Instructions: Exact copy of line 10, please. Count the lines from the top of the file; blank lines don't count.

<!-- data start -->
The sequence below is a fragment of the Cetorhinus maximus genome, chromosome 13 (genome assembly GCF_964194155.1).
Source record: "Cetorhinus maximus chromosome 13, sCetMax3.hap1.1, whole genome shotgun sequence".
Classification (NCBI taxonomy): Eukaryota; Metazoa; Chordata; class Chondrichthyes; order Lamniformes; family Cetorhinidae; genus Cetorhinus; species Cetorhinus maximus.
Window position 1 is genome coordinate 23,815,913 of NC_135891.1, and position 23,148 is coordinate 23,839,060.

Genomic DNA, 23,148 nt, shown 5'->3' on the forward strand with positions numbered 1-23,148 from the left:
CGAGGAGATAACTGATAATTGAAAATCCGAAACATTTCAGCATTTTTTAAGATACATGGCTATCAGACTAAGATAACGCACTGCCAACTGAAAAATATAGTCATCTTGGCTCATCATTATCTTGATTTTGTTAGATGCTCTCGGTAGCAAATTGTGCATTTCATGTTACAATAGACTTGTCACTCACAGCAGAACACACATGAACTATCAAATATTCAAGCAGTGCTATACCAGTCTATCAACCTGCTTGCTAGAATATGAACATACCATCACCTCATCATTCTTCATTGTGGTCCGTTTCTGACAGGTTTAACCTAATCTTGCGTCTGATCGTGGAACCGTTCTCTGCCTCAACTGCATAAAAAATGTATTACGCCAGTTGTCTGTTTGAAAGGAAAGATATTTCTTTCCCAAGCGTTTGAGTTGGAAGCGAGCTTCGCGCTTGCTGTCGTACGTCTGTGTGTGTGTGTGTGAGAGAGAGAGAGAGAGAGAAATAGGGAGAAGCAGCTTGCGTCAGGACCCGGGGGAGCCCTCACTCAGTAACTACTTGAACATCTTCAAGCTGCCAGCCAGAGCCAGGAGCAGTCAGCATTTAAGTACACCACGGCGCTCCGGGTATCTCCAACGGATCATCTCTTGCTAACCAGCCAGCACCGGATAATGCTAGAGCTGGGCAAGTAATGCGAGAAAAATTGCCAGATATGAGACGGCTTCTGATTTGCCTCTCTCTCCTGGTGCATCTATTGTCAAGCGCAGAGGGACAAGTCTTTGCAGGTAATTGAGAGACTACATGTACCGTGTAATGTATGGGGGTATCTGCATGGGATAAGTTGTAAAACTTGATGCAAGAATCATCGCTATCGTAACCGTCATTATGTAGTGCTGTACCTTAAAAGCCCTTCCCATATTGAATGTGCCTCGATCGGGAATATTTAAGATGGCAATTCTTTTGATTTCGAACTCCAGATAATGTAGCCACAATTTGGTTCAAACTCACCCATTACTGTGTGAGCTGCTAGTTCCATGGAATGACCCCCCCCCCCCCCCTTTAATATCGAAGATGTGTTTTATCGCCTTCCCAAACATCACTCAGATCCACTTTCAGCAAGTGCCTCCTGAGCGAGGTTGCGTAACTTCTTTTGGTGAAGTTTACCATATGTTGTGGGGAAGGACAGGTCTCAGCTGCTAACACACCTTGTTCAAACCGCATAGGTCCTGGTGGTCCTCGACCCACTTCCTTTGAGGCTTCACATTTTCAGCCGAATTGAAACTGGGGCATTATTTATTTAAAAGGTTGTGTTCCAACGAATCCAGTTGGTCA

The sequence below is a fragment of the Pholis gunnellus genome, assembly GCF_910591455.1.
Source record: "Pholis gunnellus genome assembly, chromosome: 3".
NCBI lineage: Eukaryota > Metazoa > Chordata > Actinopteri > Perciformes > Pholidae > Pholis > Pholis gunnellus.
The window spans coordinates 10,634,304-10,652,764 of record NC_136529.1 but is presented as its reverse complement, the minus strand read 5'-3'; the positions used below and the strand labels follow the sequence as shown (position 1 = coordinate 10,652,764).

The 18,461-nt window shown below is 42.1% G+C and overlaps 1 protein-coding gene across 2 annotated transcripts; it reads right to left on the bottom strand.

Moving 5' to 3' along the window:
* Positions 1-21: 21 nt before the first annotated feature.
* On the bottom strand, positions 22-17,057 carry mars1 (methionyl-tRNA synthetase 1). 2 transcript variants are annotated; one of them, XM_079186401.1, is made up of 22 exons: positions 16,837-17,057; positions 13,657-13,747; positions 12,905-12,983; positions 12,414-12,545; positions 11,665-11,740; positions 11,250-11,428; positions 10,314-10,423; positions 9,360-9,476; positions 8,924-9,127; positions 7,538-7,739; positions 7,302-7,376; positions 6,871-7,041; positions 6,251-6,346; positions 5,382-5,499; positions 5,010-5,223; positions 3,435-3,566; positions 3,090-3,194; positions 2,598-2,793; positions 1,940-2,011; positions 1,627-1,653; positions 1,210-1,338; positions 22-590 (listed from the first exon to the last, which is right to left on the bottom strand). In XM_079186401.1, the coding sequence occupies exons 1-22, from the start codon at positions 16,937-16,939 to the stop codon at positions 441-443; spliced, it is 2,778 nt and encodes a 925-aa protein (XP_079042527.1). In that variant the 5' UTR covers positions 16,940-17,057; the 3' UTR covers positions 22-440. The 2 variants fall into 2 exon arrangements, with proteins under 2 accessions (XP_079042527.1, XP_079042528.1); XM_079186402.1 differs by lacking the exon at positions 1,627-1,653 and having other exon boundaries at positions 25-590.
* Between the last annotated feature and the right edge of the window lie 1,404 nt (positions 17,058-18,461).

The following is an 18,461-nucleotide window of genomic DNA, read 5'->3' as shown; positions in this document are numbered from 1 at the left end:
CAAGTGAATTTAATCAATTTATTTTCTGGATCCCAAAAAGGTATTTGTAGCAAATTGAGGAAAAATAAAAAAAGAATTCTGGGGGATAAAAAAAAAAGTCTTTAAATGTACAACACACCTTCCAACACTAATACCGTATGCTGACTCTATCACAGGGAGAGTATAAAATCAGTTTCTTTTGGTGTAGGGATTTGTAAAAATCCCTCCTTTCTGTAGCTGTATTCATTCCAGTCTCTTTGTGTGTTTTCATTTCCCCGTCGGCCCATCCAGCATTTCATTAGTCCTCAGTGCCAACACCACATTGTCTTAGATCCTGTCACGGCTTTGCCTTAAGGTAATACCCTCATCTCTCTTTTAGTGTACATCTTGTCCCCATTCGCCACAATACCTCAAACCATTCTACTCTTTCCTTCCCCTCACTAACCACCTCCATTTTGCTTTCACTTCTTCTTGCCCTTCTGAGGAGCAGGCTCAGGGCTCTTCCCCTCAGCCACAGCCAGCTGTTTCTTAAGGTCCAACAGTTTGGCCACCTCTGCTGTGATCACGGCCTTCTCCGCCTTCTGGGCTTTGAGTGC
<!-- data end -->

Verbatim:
The window spans coordinates 10,634,304-10,652,764 of record NC_136529.1 but is presented as its reverse complement, the minus strand read 5'-3'; the positions used below and the strand labels follow the sequence as shown (position 1 = coordinate 10,652,764).